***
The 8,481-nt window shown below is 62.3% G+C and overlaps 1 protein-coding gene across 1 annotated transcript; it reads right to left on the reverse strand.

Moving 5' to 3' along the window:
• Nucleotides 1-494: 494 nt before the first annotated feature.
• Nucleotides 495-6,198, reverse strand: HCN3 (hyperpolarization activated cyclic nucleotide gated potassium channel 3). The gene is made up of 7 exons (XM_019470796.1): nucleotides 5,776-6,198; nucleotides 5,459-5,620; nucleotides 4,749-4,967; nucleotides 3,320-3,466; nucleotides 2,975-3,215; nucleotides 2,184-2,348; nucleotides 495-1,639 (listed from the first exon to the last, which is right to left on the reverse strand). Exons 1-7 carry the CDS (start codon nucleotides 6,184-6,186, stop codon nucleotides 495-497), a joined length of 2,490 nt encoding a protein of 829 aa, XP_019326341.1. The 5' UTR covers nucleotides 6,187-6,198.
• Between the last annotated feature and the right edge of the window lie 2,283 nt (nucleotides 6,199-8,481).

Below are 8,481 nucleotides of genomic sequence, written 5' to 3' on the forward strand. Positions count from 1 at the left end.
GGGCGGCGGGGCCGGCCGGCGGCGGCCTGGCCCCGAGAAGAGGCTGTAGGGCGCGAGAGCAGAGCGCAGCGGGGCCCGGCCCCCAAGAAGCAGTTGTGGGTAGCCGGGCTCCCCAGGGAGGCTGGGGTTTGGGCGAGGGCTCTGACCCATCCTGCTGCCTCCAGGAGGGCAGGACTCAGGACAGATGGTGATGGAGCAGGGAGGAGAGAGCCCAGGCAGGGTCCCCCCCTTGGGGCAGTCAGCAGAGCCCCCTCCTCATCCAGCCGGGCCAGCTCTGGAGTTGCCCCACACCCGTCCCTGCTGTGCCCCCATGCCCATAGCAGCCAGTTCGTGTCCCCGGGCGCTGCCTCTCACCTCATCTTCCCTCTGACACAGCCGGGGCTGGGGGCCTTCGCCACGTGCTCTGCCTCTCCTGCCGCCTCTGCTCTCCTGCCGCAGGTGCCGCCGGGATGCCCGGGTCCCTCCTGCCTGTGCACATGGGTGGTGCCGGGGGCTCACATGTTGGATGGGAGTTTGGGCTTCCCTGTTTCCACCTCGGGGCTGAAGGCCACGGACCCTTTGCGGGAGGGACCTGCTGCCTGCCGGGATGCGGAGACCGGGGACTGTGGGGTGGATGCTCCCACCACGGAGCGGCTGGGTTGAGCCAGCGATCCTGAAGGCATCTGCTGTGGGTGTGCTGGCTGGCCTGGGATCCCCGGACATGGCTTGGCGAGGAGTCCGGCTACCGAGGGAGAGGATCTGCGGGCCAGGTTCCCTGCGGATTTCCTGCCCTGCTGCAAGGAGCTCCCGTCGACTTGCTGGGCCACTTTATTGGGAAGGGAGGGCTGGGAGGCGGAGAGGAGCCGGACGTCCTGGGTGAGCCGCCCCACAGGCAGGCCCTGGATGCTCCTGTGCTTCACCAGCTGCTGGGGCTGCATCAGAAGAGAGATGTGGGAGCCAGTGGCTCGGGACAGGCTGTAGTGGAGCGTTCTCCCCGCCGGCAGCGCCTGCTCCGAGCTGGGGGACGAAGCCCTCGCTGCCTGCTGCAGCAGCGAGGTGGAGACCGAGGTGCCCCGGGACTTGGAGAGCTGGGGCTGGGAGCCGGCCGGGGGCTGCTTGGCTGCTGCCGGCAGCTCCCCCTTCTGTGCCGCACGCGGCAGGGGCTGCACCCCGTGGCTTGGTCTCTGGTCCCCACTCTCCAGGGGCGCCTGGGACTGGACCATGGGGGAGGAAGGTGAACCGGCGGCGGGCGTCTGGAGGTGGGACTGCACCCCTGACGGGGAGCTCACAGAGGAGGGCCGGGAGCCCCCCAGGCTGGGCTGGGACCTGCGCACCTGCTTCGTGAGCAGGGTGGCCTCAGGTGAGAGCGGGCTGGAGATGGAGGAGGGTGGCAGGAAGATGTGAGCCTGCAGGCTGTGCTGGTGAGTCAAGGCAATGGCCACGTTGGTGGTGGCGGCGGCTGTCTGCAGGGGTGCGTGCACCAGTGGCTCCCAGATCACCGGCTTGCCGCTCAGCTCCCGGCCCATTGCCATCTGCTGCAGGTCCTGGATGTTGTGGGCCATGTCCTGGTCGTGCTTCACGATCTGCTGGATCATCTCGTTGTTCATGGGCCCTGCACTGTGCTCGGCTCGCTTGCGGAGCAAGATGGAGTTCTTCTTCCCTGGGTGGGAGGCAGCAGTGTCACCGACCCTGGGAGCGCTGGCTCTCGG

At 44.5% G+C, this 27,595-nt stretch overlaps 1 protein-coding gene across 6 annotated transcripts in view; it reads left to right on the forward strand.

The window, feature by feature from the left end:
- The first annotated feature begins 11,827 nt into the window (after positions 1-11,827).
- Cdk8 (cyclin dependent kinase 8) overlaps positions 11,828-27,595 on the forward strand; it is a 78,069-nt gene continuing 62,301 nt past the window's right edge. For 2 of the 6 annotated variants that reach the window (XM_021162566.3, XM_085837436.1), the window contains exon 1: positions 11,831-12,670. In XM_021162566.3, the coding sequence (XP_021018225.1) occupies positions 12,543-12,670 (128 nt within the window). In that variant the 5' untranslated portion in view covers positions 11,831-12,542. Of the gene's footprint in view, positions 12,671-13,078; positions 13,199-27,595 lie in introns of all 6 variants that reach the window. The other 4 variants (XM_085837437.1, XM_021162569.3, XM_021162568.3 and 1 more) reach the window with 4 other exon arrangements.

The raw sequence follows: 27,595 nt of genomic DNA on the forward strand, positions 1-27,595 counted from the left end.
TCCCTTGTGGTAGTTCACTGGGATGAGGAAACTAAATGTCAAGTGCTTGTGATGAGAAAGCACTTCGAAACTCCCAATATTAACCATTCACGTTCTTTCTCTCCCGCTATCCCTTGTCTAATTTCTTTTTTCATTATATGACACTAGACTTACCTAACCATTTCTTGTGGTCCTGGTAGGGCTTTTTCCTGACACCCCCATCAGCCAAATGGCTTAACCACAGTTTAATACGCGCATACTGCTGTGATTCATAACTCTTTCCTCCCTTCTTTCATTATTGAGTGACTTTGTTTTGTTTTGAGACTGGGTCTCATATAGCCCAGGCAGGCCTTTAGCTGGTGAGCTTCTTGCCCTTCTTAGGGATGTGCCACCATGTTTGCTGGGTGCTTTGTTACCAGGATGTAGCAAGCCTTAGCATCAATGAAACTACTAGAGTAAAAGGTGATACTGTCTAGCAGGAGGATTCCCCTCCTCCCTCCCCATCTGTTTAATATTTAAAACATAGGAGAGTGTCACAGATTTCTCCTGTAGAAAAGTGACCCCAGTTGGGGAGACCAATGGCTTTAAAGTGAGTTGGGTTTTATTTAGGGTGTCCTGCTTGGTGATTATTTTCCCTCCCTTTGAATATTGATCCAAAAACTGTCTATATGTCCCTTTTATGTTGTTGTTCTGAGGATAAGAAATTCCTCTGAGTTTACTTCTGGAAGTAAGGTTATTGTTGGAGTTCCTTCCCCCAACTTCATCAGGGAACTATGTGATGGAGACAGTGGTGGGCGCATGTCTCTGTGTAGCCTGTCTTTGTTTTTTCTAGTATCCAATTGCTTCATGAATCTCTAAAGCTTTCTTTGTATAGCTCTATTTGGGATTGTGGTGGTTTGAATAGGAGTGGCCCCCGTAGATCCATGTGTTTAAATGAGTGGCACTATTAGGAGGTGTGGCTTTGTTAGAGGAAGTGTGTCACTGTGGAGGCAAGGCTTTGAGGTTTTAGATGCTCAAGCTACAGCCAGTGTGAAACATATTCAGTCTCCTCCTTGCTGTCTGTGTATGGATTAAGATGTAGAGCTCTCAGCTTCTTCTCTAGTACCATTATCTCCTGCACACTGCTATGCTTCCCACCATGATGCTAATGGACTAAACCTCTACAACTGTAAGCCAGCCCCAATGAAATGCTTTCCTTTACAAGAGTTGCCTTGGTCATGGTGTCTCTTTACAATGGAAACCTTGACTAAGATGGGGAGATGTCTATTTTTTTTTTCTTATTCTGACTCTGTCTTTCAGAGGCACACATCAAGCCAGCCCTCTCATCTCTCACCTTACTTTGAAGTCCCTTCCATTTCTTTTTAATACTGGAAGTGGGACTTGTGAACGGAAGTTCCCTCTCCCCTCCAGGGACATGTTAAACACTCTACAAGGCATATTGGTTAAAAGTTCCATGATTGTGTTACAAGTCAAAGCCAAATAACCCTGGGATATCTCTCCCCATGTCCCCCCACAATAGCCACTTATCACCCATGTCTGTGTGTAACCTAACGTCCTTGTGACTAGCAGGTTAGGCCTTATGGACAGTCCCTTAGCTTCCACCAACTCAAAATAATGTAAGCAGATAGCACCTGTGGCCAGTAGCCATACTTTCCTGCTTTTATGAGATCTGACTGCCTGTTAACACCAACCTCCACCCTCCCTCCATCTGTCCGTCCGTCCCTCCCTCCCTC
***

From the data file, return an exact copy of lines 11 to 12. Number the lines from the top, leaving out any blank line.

- Cdk8 (cyclin dependent kinase 8) overlaps positions 11,828-27,595 on the forward strand; it is a 78,069-nt gene continuing 62,301 nt past the window's right edge. For 2 of the 6 annotated variants that reach the window (XM_021162566.3, XM_085837436.1), the window contains exon 1: positions 11,831-12,670. In XM_021162566.3, the coding sequence (XP_021018225.1) occupies positions 12,543-12,670 (128 nt within the window). In that variant the 5' untranslated portion in view covers positions 11,831-12,542. Of the gene's footprint in view, positions 12,671-13,078; positions 13,199-27,595 lie in introns of all 6 variants that reach the window. The other 4 variants (XM_085837437.1, XM_021162569.3, XM_021162568.3 and 1 more) reach the window with 4 other exon arrangements.

The raw sequence follows: 27,595 nt of genomic DNA on the forward strand, positions 1-27,595 counted from the left end.